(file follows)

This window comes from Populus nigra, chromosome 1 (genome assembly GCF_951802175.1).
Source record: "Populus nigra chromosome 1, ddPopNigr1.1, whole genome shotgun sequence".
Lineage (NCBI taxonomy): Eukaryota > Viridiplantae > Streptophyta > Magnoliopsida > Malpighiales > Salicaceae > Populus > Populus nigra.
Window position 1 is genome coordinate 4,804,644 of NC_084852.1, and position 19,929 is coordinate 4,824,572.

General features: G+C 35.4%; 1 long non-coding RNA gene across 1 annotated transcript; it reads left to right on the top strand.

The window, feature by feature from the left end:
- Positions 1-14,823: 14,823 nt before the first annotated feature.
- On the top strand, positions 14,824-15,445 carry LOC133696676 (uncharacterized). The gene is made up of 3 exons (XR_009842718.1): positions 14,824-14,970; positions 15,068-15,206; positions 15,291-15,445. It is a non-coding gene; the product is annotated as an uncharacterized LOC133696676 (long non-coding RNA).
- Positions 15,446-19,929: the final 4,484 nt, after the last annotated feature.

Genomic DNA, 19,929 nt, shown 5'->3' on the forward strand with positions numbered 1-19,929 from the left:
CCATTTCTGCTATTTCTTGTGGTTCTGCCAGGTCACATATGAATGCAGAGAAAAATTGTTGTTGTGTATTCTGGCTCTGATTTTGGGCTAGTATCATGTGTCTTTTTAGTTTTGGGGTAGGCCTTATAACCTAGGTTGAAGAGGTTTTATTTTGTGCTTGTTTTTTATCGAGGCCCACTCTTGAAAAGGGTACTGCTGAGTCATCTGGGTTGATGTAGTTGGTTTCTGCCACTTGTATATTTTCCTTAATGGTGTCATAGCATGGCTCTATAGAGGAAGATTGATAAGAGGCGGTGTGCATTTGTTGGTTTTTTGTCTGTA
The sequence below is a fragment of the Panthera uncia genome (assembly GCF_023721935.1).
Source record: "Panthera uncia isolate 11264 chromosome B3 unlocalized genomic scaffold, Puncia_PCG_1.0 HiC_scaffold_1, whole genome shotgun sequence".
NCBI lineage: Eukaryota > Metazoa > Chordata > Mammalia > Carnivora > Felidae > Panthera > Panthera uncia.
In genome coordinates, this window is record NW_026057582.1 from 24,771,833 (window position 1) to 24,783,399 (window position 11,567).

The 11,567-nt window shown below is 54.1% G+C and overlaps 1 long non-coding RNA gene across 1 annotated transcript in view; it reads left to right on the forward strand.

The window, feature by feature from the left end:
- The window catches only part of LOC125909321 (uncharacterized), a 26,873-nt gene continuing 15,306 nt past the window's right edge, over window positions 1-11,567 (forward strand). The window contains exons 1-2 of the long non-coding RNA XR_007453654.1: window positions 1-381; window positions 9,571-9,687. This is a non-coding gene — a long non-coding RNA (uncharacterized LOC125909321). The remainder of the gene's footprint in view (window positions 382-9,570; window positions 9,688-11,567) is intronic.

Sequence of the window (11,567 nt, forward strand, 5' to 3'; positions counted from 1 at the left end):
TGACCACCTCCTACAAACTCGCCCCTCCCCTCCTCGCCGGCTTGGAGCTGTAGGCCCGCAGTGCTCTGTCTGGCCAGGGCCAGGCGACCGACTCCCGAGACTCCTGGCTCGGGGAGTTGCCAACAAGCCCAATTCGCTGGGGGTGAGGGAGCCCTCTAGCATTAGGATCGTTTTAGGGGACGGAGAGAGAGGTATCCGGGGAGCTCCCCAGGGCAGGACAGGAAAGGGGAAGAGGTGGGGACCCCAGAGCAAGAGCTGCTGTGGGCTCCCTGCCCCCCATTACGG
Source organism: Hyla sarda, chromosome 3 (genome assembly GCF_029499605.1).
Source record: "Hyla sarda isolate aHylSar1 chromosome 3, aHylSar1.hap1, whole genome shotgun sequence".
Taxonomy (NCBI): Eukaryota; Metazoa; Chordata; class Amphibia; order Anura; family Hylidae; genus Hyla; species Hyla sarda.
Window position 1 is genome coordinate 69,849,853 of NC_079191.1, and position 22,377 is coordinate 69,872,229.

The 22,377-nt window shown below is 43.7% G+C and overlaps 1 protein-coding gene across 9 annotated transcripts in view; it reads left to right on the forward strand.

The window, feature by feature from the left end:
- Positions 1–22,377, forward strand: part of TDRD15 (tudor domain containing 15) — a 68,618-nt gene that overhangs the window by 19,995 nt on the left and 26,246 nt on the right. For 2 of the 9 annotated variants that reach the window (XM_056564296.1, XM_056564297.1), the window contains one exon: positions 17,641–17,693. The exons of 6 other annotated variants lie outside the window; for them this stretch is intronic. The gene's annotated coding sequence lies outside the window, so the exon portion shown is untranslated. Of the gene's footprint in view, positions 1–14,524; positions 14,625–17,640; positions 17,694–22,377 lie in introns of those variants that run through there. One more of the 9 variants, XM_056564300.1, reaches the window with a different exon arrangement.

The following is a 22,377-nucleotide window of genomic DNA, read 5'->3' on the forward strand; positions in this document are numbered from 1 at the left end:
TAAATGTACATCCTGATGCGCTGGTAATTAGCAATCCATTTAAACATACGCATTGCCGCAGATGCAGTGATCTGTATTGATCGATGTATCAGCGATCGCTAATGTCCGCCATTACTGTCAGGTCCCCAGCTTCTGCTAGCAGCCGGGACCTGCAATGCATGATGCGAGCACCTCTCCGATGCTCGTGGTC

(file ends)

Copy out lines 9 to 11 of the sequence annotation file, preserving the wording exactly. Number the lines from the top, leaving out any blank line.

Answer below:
- Positions 15,446-19,929: the final 4,484 nt, after the last annotated feature.

Genomic DNA, 19,929 nt, shown 5'->3' on the forward strand with positions numbered 1-19,929 from the left:
CCATTTCTGCTATTTCTTGTGGTTCTGCCAGGTCACATATGAATGCAGAGAAAAATTGTTGTTGTGTATTCTGGCTCTGATTTTGGGCTAGTATCATGTGTCTTTTTAGTTTTGGGGTAGGCCTTATAACCTAGGTTGAAGAGGTTTTATTTTGTGCTTGTTTTTTATCGAGGCCCACTCTTGAAAAGGGTACTGCTGAGTCATCTGGGTTGATGTAGTTGGTTTCTGCCACTTGTATATTTTCCTTAATGGTGTCATAGCATGGCTCTATAGAGGAAGATTGATAAGAGGCGGTGTGCATTTGTTGGTTTTTTGTCTGTA